You had a baby! The months that follow giving birth are typically a time of love, happiness and lots of baby giggles. Something that you do not want to deal with postpartum is low back pain. About 50% of women have low back pain during pregnancy and 25% in the postpartum period. Low back pain is the last thing you want to deal with after giving birth, so let’s look at a few things that could help.
After giving birth, the female body goes through a lot of changes. Not only has your pelvic floor been through a lot, but so has your low back. The joints and ligaments of your low back and pelvic region were softened in preparation for your baby. Your body weight was also redistributed while carrying baby around and your overall posture was adjusted. Now that baby is no longer hanging out on your front side 24/7, your body is slowly returning to its original position. Due to this change in the positioning of your spine and pelvis, you may be feeling some instability. This is a very important time to begin some gentle core strengthening, so that the feeling of instability does not result in pain.
So core and hip strengthening means I need to get back to my crunches and sit ups right? Not quite yet. While these are good core strengthening exercises; these are not the core muscles we need to be working at this time. We all have a deep layer of abdominal muscles called our transverse abdominis. This abdominal wall sits directly under those 6 pack abs and attaches to our pelvis. Due to the positioning of this muscle, it is very important in stabilizing our lumbar spine and pelvis. This muscle tends to be forgotten during the later months of pregnancy, so re-training it can make a big difference with low back pain.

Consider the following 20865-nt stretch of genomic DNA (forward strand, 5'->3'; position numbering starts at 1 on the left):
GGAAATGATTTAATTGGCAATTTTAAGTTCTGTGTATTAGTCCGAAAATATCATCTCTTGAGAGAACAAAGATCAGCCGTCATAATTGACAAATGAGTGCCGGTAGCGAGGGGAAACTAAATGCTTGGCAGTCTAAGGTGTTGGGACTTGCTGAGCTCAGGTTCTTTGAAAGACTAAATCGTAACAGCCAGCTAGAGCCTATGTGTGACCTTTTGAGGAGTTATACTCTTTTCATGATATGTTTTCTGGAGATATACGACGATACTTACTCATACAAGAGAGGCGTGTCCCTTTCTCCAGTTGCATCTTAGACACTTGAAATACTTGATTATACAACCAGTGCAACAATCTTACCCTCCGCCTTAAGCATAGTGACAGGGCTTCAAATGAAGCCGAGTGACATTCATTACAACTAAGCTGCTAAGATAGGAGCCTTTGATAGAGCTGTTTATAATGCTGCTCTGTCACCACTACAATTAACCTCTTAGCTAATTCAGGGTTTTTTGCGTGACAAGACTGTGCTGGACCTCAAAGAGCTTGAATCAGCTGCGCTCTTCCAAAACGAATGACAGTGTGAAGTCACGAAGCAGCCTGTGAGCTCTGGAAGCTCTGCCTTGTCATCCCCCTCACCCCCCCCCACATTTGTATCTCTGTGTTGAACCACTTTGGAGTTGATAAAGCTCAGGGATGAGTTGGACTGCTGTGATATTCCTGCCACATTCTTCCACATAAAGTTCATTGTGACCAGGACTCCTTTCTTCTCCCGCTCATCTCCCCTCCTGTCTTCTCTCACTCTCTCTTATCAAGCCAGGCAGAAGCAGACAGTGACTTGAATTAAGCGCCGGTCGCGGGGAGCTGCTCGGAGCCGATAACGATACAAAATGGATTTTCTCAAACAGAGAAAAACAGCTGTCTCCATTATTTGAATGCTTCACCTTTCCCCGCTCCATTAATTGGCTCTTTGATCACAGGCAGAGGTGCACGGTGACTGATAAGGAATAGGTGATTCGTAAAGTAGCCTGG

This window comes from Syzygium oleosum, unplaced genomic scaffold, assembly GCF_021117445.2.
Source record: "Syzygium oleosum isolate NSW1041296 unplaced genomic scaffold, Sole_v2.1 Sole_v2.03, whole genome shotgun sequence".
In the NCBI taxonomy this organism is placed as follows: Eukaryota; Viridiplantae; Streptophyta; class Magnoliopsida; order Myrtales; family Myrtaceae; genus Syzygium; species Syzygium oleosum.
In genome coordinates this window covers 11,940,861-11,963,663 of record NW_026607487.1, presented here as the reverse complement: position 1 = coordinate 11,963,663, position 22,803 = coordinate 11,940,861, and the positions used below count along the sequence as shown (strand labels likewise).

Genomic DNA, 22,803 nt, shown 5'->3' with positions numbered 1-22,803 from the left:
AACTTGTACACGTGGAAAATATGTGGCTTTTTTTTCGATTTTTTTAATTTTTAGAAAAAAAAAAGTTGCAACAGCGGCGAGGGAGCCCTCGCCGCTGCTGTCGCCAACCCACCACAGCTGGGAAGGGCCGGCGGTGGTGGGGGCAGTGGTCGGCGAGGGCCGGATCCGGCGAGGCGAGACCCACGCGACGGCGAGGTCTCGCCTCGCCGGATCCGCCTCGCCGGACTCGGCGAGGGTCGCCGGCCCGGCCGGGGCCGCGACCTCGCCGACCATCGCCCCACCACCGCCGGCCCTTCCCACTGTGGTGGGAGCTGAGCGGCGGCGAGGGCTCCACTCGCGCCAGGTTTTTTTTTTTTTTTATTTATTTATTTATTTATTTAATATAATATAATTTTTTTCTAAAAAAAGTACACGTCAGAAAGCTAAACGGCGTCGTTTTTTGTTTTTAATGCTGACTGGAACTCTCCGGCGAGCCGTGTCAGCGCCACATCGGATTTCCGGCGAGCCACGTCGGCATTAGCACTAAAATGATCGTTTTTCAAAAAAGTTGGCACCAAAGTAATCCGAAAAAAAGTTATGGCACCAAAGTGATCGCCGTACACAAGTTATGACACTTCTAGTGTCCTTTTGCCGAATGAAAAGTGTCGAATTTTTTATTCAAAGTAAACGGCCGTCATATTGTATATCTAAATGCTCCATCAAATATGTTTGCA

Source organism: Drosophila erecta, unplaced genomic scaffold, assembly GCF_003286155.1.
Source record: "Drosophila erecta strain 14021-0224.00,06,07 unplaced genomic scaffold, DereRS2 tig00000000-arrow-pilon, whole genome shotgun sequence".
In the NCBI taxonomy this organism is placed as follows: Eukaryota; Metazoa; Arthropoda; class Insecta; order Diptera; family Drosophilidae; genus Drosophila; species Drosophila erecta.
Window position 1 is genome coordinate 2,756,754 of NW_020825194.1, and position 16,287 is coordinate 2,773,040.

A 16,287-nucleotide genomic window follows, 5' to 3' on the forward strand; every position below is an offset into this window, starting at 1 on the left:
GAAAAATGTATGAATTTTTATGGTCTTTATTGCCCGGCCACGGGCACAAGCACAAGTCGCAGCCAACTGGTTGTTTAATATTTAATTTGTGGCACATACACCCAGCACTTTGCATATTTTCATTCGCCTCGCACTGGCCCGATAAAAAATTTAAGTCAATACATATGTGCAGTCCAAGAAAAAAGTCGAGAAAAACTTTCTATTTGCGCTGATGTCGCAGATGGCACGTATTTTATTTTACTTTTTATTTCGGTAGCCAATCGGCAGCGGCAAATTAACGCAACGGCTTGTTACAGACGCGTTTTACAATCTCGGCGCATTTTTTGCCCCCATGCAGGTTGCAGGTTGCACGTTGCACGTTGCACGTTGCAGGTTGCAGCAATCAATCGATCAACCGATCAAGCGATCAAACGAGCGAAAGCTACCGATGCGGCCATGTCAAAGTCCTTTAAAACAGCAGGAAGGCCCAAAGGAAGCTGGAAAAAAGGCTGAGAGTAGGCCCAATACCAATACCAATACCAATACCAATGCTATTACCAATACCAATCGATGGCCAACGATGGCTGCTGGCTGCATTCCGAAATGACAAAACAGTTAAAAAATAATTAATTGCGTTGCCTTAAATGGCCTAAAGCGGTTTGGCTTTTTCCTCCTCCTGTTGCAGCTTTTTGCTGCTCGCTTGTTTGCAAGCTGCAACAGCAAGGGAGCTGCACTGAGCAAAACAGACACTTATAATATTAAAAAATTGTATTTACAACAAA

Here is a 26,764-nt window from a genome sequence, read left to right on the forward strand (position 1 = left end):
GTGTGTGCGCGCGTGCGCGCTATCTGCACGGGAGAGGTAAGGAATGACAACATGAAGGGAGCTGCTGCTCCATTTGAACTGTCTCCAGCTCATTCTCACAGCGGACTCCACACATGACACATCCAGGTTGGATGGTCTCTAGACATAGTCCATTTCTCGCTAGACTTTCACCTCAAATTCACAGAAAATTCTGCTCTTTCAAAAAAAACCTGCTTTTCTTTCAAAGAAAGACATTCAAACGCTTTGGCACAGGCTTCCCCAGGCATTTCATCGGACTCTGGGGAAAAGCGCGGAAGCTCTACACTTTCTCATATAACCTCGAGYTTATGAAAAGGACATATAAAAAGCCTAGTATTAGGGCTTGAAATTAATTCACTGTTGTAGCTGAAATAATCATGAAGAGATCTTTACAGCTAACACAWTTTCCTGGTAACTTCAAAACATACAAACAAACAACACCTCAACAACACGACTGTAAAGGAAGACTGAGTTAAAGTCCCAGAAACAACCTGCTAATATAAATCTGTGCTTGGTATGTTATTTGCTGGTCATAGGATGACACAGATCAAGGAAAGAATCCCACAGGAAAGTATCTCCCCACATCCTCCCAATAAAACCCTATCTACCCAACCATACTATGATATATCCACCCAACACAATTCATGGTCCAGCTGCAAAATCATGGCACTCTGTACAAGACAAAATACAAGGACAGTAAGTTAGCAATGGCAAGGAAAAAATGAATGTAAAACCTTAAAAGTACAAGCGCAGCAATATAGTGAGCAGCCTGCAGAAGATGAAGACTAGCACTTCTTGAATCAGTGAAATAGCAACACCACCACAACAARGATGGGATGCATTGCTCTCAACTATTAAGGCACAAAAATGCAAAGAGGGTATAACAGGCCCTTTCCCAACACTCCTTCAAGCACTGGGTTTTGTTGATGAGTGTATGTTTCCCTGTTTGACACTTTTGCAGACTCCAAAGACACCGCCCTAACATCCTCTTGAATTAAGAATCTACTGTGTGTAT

Before you get back to your crunches and sit ups; let’s get started on a few more gentle core retraining exercises.
- Pelvic tilt: While lying on your back with your knees bent, flatten your low back into the floor for a 3-5 second hold then relax. 
- Pelvic tilt with march: Perform a pelvic tilt (flatten low back); and while maintaining this contraction, slowly march your legs in an alternating motion.
- Bridge: While lying on your back with your knees bent; lift your bottom up off the ground while avoiding any arch in your low back.
- Quadruped arm/leg lift: While on your hands and knees; begin by slowly kicking one leg back, return to its original position, and then alternate legs. Once this is accomplished, perform the leg kick while lifting the opposite arm at the same time as your leg (lift left leg at the same time as right arm, ect.)
There are a number of other exercises and treatment techniques that can help reduce postpartum low back pain, but this is just a start. It has been found in a number of different studies, that performing these exercises can significantly reduce low back pain. If your pain persists more than a few weeks once trying these exercises, make sure to see your trusty physical therapist. Your physical therapist can perform a number of modalities and manual techniques, that in combination with exercise, can reduce your low back pain. All in all, I hope that these exercises will help you to get back to caring for your new bundle of joy with less pain.
Emily Whiting, PT, DPT
 Teymuri, Z., Hosseinifar, M., & Sirousi, M. (2018) The effect of stabilization exercises on pain, disability, and pelvic floor muscle function in postpartum lumbopelvic pain. American Journal of Physical Medicine and Rehabilitation, 97(12), 885. doi: 10.1097/PHM.0000000000000993
 Wick, M. (2018). Mayo clinic guide to a healthy pregnancy. Rochester, MN: Mayo Foundation for Medical Education and Research.
 All photos from WebPT HEP website